Sonny Gray understands better — much better — than most that the future is anything but guaranteed.
After all, it was five years ago last week that Jesse Gray — Sonny’s father, mentor and best friend — was lost to an early morning car accident. It was an event that in some ways dramatically changed everything for Sonny, who was a high school freshman at the time. In other ways, it only strengthened his resolve to continue on his path, which included a desire to be the best baseball player he possibly could be.
Sonny might not have every reason to feel good about his potential for a career as a professional baseball player. But he has two pretty good ones.
As Gray, a hard-throwing right-handed pitcher, enters his junior year at Vanderbilt, he can look to two former Commodores, David Price and Mike Minor, and feel comfortable that by next June he will: A) be viewed as one of the top prospects available for the Major League Baseball draft and B) have been as well-prepared as possible for what’s to come.
Granted, two players provide a relatively small sample. Yet it is a consistent one.
Not only did Price and Minor make their way through the minor league ranks in relatively short order, but when they did make it to the major leagues, they arrived with a flourish.
Minor made it earlier this month, in his first full season as a professional.
In just his third start for the Atlanta Braves, he tied a franchise record for strikeouts by a rookie with 12. The last time it had been done was in 1963. That performance gave him a 2-0 record and 22 strikeouts in 18 innings pitched.
Price made it two years earlier when he was a September call-up by the Tampa Bay Rays, also near the end of his first year as a pro.
Not long after — with all of 15 innings of experience — he excelled in one of the most pressure-packed situations imaginable — Game 7 of the league championship series.
He got the final four outs and earned the save as Tampa advanced to the World Series for the first time in history.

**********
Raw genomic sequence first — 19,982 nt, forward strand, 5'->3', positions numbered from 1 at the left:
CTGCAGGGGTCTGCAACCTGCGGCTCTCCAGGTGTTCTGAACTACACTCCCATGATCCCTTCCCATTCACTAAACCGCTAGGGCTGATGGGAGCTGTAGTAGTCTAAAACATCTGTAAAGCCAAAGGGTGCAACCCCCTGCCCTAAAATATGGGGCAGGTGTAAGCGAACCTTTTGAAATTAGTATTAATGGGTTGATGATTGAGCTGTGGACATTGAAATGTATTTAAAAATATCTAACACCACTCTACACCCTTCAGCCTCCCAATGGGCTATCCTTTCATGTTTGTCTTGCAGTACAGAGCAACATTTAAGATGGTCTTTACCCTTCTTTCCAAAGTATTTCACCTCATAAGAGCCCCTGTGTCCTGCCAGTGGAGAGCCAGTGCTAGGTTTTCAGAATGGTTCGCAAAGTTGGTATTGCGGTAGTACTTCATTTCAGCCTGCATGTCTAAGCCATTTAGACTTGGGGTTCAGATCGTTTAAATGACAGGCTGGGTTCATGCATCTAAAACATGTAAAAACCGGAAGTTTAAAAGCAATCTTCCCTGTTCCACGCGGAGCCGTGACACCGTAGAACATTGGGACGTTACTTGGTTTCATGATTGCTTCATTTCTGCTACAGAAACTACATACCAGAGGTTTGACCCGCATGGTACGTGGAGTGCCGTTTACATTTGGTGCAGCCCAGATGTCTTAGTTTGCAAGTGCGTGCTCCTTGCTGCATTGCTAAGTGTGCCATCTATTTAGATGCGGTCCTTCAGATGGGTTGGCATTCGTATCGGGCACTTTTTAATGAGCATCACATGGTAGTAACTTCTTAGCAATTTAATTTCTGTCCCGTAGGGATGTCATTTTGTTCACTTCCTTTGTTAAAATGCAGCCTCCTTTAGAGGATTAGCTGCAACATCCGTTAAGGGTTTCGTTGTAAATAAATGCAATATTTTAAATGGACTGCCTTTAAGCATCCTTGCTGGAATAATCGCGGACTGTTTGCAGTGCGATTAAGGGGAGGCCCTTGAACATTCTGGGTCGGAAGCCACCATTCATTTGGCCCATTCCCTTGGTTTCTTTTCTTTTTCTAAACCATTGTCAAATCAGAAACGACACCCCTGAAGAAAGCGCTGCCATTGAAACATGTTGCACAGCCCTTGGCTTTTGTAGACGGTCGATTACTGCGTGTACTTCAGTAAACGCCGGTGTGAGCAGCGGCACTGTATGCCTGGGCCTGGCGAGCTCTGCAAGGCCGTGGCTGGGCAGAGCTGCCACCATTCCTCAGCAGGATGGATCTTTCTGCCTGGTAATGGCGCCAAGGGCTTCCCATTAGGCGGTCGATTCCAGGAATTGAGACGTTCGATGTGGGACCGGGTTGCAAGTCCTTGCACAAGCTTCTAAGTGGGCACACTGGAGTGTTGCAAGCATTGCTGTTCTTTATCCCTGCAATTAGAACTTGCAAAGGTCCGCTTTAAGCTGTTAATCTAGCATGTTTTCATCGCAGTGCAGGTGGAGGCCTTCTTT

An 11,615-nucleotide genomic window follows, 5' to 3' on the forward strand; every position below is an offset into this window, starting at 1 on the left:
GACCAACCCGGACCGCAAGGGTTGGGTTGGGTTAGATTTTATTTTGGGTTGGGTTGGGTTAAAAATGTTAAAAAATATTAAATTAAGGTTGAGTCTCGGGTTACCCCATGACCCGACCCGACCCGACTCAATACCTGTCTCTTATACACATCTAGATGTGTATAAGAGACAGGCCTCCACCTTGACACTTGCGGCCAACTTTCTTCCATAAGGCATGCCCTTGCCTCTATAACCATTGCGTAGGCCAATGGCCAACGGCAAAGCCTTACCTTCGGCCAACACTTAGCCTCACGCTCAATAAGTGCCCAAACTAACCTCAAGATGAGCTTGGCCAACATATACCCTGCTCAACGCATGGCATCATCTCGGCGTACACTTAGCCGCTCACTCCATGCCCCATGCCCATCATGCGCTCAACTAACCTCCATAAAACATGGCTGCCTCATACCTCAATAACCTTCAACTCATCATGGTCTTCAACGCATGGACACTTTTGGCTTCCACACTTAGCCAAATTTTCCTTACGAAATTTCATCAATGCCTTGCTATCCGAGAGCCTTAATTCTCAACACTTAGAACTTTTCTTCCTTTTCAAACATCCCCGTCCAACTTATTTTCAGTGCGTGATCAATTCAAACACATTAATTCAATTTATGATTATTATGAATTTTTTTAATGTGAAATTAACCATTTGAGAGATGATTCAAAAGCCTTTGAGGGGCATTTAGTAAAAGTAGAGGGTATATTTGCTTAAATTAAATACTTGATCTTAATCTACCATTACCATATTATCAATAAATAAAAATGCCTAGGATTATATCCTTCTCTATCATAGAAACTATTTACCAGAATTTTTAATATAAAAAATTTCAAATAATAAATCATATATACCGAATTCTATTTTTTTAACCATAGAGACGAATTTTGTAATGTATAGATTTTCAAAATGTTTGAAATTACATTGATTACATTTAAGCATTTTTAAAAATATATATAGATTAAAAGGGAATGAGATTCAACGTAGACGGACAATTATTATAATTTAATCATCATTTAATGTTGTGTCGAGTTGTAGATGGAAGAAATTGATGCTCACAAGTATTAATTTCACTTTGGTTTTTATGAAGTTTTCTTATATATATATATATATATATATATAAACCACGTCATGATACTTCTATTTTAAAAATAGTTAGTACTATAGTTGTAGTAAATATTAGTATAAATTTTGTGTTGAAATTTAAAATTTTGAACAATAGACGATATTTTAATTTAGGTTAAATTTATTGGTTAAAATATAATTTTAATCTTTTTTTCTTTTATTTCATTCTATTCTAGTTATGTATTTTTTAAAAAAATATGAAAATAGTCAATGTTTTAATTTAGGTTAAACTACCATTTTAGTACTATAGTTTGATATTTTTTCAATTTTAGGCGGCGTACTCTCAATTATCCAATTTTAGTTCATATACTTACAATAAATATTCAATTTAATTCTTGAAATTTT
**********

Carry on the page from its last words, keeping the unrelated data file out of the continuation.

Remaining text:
Price, of course, is now one of the best pitchers in the game and a leading candidate for the Cy Young Award.
Gray is right where Price was five years ago and where Minor was two years ago. He’s firmly entrenched as the Commodores’ ace and coming off a second straight summer as a top player for USA Baseball’s Collegiate National Team.
Major League scouts will watch him this spring just as they did his senior year in high school. He was considered a great prospect back then too, but just like Price and Minor, he delayed his entry into the pro ranks in favor of the college game.
It is well within reason to expect that he will hear his name called early in the draft, because that’s exactly what happened with Price (first overall, 2006) and Minor (seventh overall, 2009).
He’ll forgo his final year of college eligibility, as Price and Minor did, because that’s what top prospects do. When he does, it will be with the knowledge that he got the same training and guidance from head coach Tim Corbin and pitching coach Derek Johnson that those other two did, which means he’ll be prepared for early success.
Gray would be the first to say that none of that is guaranteed to happen, that all he can do is work hard, strive to improve, help his teammates win games and control what he can control.
On that topic, he’d be speaking from experience.